The Constitutional Court pointed out in its recent decision: in a procedure related to the wrongful removal of a child, the court should, as far as possible, use all the tools of evidence offered by the parties in the interest of clearly verifying the interests of the minor. A procedure where the clarification of the child’s interests is rendered impossible does not comply with the requirement of fair trial enshrined in the Fundamental Law.

The procedure of the Constitutional Court was based on a constitutional complaint. The marriage of the parents who live partly in Spain and partly in Hungary has been broken down and the Hungarian mother decided that she wanted to live in Hungary with her four years old son and two years old daughter. The father of Italian origin launched a procedure against the mother due to the wrongful removal of the children. Finally the Hungarian courts assessed the pieces of evidence to establish that the mother wrongfully removed the children from Spain.

The mother petitioned the Constitutional Court by referring to the violation of the fundamental right to fair trial. She argued that during the procedure of taking evidence the court rendered the taking of evidence impossible for her, for example by not appointing a forensic psychologist expert, by not entertaining the application aimed at hearing the older child and it also made a mistake in establishing the usual place of residence of the older child. She also claims that neither did the courts examine whether the children would be placed in an appropriate environment if taken to Spain, although this should have been examined.

The Constitutional Court underlined: the Fundamental Law grants everyone the right to a fair and public hearing within a reasonable time by an independent and impartial tribunal established by law. The Constitutional Court had to examine – taking into account the interests of the children as well – whether the individual procedural mistakes as a whole, claimed by the petitioner, could have led to the unfairness of the procedure.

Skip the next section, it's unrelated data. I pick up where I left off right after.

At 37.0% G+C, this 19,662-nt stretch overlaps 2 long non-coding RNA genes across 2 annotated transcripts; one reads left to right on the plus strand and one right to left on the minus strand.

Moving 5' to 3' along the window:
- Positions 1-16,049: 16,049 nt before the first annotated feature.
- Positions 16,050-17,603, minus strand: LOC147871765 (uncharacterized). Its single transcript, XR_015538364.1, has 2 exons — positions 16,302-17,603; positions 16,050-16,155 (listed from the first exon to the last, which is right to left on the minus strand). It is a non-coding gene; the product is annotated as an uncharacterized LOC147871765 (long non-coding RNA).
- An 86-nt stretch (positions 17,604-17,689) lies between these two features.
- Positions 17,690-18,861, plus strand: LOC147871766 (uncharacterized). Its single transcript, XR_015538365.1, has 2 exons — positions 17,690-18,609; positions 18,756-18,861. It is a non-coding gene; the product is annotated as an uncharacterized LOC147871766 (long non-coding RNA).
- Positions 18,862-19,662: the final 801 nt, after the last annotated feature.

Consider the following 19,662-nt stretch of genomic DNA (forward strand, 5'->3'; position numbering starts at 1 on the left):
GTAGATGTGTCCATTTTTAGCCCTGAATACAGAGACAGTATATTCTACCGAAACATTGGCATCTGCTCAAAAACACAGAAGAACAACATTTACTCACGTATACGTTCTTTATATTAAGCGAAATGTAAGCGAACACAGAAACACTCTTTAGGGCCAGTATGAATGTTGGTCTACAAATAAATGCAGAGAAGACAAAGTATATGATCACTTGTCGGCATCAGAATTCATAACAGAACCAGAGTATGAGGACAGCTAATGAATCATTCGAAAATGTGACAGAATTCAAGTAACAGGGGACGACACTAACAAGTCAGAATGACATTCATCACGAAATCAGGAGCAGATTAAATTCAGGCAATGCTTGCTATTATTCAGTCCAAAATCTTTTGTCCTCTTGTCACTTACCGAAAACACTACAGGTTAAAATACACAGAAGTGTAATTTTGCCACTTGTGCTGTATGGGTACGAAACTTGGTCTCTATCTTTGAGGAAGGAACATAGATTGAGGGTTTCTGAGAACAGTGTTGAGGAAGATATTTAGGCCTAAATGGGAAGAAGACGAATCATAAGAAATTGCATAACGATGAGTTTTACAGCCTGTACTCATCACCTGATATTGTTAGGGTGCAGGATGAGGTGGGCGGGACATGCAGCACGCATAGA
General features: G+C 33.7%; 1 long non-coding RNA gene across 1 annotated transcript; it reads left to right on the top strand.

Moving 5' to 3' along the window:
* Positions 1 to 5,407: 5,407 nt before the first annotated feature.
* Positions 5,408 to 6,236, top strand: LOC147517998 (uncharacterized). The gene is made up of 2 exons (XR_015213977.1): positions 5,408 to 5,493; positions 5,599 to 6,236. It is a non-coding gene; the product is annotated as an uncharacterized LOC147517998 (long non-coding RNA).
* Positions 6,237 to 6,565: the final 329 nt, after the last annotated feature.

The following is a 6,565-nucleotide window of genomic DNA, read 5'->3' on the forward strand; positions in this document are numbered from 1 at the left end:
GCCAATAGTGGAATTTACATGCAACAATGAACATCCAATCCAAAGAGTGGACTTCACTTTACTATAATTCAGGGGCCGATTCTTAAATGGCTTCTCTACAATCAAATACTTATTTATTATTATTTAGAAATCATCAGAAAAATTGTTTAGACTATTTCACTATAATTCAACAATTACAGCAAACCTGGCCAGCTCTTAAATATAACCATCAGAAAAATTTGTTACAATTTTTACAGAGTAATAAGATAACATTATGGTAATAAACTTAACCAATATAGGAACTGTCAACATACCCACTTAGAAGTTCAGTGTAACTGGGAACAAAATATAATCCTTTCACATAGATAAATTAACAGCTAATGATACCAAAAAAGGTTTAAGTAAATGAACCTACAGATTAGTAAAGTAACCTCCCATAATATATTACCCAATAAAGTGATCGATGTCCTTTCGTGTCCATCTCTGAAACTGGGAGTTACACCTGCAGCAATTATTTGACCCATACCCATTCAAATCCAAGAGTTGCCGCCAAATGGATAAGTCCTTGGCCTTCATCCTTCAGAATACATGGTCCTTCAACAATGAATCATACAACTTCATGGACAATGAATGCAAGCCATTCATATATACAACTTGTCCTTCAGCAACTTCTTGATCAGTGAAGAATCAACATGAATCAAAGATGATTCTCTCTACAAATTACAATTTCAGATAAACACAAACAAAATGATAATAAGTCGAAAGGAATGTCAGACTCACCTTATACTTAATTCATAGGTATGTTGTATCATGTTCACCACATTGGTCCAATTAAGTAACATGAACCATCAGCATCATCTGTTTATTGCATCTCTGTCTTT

According to the Hague Convention on the Civil Aspects of International Child Abduction, promulgated in Hungary as well, the taking of evidence related to the wrongful removal should also cover the question whether the return of the child would cause any physical or mental damage to the child. The authorities shall not be obliged to order the return of the child if it would cause a physical or mental damage to the child or if it would create an unbearable situation to him or her in any other way. The right of the child to the protection and care necessary for his or her proper physical, intellectual and moral development is enshrined in the Fundamental Law.

According to the decision, in the case concerned, the motion to appoint an expert was rejected without an interpretable reasoning, thus essentially depriving the mother from using the only possible tool of evidence. Although the courts examined in details the circumstances (e.g. usual place of residence, wrongfulness of the removal) as required by the international and domestic regulations, but at the same time they failed to examine with due scrutiny the actual and potential psychical or physical consequences the return of the children would imply. As this feature violated the fundamental right to fair trial, the Constitutional Court annulled the court decisions.

Judges dr. Balázs Schanda and dr. Marcel Szabó attached concurring opinions, while Judges dr. Ágnes Czine, dr. Egon Dienes-Oehm, dr. Ildikó Hörcherné-Marosi, dr. Imre Juhász, dr. Béla Pokol and dr. László Salamon attached dissenting opinions to the decision. The full text and the data-sheet of the decision is available on the Constitutional Court’s website.